Since getting my Ultimaker up and running, I have been avidly researching the most wild and wonderful types of filament to print with. There have been a lot of exciting developments in the unusual FDM (Fused Deposition Modelling) filaments sector recently, and it seems more filaments are getting announced every day on Kickstarter. I am starting this series of posts of some of the ones I am most excited about at the moment, although this list may change in time!
FormFutura, led by filament whizz Kai Parthy (read all about him in this interview) is responsible for some of the most exciting filaments on the market at the moment. Parthy started out by developing LayWood, a filament to imitate the feel and appearance of wood and LayBrick, developed with mainly architects in mind to create prints with a stone-like appearance and feel. LayBrick is so far the only FormFutura filament on my shelf. It is a mixture of PLA and chalk powder, and prints at a temperature between 165C and 220C, although variations in either direction are probably possible. It is quite heavy and somewhat brittle – I managed to snap the coil twice while inserting it through the bowden tube. This is one of my Hyperhive Cocoons printed in LayBrick:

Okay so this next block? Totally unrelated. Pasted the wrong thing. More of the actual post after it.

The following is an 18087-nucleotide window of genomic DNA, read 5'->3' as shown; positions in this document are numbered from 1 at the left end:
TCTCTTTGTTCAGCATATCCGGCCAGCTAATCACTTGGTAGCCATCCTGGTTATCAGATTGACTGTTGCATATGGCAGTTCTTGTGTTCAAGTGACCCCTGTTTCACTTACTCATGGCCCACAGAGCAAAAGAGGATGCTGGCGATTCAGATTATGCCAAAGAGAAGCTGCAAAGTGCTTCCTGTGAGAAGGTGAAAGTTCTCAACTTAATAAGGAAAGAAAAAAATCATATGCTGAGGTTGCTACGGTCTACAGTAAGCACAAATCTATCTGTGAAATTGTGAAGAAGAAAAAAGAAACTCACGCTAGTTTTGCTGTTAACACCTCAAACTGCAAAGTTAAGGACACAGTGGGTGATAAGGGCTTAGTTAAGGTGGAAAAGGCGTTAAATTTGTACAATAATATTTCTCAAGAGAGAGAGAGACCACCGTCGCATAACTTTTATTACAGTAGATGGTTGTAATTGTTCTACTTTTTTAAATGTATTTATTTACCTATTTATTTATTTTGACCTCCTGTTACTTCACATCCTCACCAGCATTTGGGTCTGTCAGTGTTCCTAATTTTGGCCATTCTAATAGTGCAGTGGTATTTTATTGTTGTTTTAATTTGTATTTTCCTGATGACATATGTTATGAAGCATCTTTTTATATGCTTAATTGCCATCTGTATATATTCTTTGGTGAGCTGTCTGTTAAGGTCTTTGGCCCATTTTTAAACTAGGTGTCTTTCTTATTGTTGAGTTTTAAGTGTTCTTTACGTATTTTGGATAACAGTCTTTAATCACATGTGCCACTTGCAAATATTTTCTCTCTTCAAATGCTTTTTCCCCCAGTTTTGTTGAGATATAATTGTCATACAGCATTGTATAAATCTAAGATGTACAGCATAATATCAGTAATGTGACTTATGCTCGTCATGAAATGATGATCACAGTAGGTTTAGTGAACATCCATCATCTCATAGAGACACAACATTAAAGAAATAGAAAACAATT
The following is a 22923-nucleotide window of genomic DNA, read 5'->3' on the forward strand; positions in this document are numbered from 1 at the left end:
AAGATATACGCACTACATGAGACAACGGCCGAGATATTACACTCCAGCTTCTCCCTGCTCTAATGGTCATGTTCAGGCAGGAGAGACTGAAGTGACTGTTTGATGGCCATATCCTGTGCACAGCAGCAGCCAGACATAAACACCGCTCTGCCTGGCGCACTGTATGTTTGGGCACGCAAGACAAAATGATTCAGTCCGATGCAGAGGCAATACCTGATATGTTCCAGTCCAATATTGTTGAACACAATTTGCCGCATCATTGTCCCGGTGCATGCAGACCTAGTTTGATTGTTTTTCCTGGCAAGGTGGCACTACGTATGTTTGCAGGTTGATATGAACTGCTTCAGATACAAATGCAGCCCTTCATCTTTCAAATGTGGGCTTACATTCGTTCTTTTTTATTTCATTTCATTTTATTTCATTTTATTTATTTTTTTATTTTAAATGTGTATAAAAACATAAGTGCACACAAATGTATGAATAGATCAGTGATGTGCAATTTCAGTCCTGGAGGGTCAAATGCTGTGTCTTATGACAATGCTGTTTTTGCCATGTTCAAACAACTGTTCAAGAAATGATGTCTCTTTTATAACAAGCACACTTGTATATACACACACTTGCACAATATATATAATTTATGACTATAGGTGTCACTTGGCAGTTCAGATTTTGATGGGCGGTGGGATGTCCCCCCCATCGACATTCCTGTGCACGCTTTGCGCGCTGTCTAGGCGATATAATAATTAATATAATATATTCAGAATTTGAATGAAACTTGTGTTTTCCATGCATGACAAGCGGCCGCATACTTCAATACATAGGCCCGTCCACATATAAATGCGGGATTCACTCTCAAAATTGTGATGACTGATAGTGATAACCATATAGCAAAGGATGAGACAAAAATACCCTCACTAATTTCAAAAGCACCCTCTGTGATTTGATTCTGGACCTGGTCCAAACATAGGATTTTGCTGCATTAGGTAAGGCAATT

I love the chalky texture of the surface, and how it makes the cocoon look like a calcified fossil. Check out this extended printing guide on fellow blog Extrudable Me! This material will definitely be used for my work in the future – it is very akin to the texture and feel of the z-corp ceramic material, the qualities of which I’ve always adored.
The only downside is nozzle wear – the UMO’s brass nozzle is no match for the fine ceramic particles, which means over time the nozzle will be ground down and lose definition. This is the case for a lot of exotic filaments and is just something that I might have to accept by keeping a spare nozzle in reserve. Kai Parthy has just announced MoldLay, a filament developed for the lost wax casting process, which I am sure jewellery designers around the world are as excited about as I am! FormFutura also brought to the market porous and felty filaments under the umbrella name PoroLay, which I am dying to try out next for their flexible characteristics. Watch this space!